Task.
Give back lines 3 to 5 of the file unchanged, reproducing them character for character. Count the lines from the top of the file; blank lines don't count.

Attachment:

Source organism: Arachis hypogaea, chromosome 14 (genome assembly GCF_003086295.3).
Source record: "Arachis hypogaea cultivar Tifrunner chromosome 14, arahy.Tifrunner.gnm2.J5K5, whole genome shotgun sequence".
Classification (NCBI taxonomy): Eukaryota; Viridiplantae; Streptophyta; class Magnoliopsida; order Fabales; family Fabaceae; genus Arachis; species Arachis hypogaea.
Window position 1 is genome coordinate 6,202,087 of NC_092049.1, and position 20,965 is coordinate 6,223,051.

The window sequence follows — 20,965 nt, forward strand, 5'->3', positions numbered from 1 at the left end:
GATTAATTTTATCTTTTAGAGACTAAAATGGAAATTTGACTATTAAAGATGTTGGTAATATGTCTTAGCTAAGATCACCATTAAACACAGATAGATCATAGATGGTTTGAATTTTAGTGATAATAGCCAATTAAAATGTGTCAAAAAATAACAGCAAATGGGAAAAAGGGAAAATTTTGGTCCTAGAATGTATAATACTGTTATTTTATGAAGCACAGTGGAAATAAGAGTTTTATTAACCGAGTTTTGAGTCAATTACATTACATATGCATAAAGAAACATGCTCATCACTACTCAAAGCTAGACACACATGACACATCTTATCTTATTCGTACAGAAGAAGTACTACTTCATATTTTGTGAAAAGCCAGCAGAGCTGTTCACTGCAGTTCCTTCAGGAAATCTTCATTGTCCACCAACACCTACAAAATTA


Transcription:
Classification (NCBI taxonomy): Eukaryota; Viridiplantae; Streptophyta; class Magnoliopsida; order Fabales; family Fabaceae; genus Arachis; species Arachis hypogaea.
Window position 1 is genome coordinate 6,202,087 of NC_092049.1, and position 20,965 is coordinate 6,223,051.

The window sequence follows — 20,965 nt, forward strand, 5'->3', positions numbered from 1 at the left end: